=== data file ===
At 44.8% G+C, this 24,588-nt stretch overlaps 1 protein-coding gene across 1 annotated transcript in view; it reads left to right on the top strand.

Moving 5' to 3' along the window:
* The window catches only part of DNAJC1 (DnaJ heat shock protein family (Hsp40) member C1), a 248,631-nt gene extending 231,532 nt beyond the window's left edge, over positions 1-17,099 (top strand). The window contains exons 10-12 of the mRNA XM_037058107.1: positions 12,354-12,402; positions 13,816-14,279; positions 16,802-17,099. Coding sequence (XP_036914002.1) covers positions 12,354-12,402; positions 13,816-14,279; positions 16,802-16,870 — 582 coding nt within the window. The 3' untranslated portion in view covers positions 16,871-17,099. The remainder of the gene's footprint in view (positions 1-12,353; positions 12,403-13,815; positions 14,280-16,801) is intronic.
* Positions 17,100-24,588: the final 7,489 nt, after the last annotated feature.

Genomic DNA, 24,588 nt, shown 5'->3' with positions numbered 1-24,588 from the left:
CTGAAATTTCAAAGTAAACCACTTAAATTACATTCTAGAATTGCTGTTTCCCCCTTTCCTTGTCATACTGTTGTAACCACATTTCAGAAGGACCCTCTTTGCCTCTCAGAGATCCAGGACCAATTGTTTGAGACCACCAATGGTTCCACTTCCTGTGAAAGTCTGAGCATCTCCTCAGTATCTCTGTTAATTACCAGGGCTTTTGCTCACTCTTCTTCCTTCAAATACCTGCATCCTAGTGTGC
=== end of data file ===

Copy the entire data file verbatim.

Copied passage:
At 44.8% G+C, this 24,588-nt stretch overlaps 1 protein-coding gene across 1 annotated transcript in view; it reads left to right on the top strand.

Moving 5' to 3' along the window:
* The window catches only part of DNAJC1 (DnaJ heat shock protein family (Hsp40) member C1), a 248,631-nt gene extending 231,532 nt beyond the window's left edge, over positions 1-17,099 (top strand). The window contains exons 10-12 of the mRNA XM_037058107.1: positions 12,354-12,402; positions 13,816-14,279; positions 16,802-17,099. Coding sequence (XP_036914002.1) covers positions 12,354-12,402; positions 13,816-14,279; positions 16,802-16,870 — 582 coding nt within the window. The 3' untranslated portion in view covers positions 16,871-17,099. The remainder of the gene's footprint in view (positions 1-12,353; positions 12,403-13,815; positions 14,280-16,801) is intronic.
* Positions 17,100-24,588: the final 7,489 nt, after the last annotated feature.

Genomic DNA, 24,588 nt, shown 5'->3' with positions numbered 1-24,588 from the left:
CTGAAATTTCAAAGTAAACCACTTAAATTACATTCTAGAATTGCTGTTTCCCCCTTTCCTTGTCATACTGTTGTAACCACATTTCAGAAGGACCCTCTTTGCCTCTCAGAGATCCAGGACCAATTGTTTGAGACCACCAATGGTTCCACTTCCTGTGAAAGTCTGAGCATCTCCTCAGTATCTCTGTTAATTACCAGGGCTTTTGCTCACTCTTCTTCCTTCAAATACCTGCATCCTAGTGTGC